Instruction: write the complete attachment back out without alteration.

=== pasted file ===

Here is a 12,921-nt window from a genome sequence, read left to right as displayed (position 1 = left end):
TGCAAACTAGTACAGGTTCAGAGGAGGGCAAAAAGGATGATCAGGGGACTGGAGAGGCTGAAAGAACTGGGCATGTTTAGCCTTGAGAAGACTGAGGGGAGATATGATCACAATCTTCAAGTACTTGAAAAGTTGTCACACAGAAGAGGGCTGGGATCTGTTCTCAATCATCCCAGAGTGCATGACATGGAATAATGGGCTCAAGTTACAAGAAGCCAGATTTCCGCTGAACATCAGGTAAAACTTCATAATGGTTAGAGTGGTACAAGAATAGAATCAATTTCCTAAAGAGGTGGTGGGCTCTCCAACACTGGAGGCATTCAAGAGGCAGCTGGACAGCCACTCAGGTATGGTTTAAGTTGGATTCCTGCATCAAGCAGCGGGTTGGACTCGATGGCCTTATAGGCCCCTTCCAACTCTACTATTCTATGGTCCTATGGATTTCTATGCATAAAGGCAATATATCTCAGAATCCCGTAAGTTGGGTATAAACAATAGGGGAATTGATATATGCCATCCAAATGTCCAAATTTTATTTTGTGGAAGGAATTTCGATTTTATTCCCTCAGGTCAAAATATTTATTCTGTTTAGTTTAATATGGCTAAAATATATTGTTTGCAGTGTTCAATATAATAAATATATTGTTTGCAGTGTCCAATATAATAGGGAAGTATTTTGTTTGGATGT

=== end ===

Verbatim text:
Here is a 12,921-nt window from a genome sequence, read left to right as displayed (position 1 = left end):
TGCAAACTAGTACAGGTTCAGAGGAGGGCAAAAAGGATGATCAGGGGACTGGAGAGGCTGAAAGAACTGGGCATGTTTAGCCTTGAGAAGACTGAGGGGAGATATGATCACAATCTTCAAGTACTTGAAAAGTTGTCACACAGAAGAGGGCTGGGATCTGTTCTCAATCATCCCAGAGTGCATGACATGGAATAATGGGCTCAAGTTACAAGAAGCCAGATTTCCGCTGAACATCAGGTAAAACTTCATAATGGTTAGAGTGGTACAAGAATAGAATCAATTTCCTAAAGAGGTGGTGGGCTCTCCAACACTGGAGGCATTCAAGAGGCAGCTGGACAGCCACTCAGGTATGGTTTAAGTTGGATTCCTGCATCAAGCAGCGGGTTGGACTCGATGGCCTTATAGGCCCCTTCCAACTCTACTATTCTATGGTCCTATGGATTTCTATGCATAAAGGCAATATATCTCAGAATCCCGTAAGTTGGGTATAAACAATAGGGGAATTGATATATGCCATCCAAATGTCCAAATTTTATTTTGTGGAAGGAATTTCGATTTTATTCCCTCAGGTCAAAATATTTATTCTGTTTAGTTTAATATGGCTAAAATATATTGTTTGCAGTGTTCAATATAATAAATATATTGTTTGCAGTGTCCAATATAATAGGGAAGTATTTTGTTTGGATGT